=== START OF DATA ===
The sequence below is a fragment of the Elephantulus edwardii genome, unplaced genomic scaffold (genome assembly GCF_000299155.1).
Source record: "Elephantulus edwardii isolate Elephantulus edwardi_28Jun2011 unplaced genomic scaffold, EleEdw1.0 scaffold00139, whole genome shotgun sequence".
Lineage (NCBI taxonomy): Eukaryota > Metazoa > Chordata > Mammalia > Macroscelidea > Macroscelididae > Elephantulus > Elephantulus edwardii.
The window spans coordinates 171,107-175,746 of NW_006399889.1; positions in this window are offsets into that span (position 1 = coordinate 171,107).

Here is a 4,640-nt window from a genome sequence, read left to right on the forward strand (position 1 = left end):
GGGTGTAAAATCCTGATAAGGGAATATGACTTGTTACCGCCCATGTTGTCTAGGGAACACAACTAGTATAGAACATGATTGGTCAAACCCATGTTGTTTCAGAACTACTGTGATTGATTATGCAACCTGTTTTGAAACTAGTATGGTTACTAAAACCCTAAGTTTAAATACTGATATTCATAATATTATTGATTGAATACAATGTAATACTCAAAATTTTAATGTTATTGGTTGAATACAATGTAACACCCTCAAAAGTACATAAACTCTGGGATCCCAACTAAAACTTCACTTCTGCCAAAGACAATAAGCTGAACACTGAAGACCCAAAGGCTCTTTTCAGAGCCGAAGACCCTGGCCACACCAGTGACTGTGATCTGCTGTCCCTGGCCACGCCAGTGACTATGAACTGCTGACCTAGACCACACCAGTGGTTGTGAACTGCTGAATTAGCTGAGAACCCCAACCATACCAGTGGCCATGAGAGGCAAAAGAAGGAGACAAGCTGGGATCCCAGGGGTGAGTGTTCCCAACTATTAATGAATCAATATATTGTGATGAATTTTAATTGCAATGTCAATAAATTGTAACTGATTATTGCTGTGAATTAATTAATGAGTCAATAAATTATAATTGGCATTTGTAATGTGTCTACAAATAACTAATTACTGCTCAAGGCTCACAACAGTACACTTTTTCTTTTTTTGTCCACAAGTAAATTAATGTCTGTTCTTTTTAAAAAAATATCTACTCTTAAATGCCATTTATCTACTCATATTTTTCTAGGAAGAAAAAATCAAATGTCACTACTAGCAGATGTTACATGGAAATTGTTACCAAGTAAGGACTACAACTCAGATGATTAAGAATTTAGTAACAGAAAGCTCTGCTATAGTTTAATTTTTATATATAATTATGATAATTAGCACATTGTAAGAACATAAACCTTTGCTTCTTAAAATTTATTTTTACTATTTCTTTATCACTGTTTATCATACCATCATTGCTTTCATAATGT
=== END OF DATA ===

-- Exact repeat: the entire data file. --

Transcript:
The sequence below is a fragment of the Elephantulus edwardii genome, unplaced genomic scaffold (genome assembly GCF_000299155.1).
Source record: "Elephantulus edwardii isolate Elephantulus edwardi_28Jun2011 unplaced genomic scaffold, EleEdw1.0 scaffold00139, whole genome shotgun sequence".
Lineage (NCBI taxonomy): Eukaryota > Metazoa > Chordata > Mammalia > Macroscelidea > Macroscelididae > Elephantulus > Elephantulus edwardii.
The window spans coordinates 171,107-175,746 of NW_006399889.1; positions in this window are offsets into that span (position 1 = coordinate 171,107).

Here is a 4,640-nt window from a genome sequence, read left to right on the forward strand (position 1 = left end):
GGGTGTAAAATCCTGATAAGGGAATATGACTTGTTACCGCCCATGTTGTCTAGGGAACACAACTAGTATAGAACATGATTGGTCAAACCCATGTTGTTTCAGAACTACTGTGATTGATTATGCAACCTGTTTTGAAACTAGTATGGTTACTAAAACCCTAAGTTTAAATACTGATATTCATAATATTATTGATTGAATACAATGTAATACTCAAAATTTTAATGTTATTGGTTGAATACAATGTAACACCCTCAAAAGTACATAAACTCTGGGATCCCAACTAAAACTTCACTTCTGCCAAAGACAATAAGCTGAACACTGAAGACCCAAAGGCTCTTTTCAGAGCCGAAGACCCTGGCCACACCAGTGACTGTGATCTGCTGTCCCTGGCCACGCCAGTGACTATGAACTGCTGACCTAGACCACACCAGTGGTTGTGAACTGCTGAATTAGCTGAGAACCCCAACCATACCAGTGGCCATGAGAGGCAAAAGAAGGAGACAAGCTGGGATCCCAGGGGTGAGTGTTCCCAACTATTAATGAATCAATATATTGTGATGAATTTTAATTGCAATGTCAATAAATTGTAACTGATTATTGCTGTGAATTAATTAATGAGTCAATAAATTATAATTGGCATTTGTAATGTGTCTACAAATAACTAATTACTGCTCAAGGCTCACAACAGTACACTTTTTCTTTTTTTGTCCACAAGTAAATTAATGTCTGTTCTTTTTAAAAAAATATCTACTCTTAAATGCCATTTATCTACTCATATTTTTCTAGGAAGAAAAAATCAAATGTCACTACTAGCAGATGTTACATGGAAATTGTTACCAAGTAAGGACTACAACTCAGATGATTAAGAATTTAGTAACAGAAAGCTCTGCTATAGTTTAATTTTTATATATAATTATGATAATTAGCACATTGTAAGAACATAAACCTTTGCTTCTTAAAATTTATTTTTACTATTTCTTTATCACTGTTTATCATACCATCATTGCTTTCATAATGT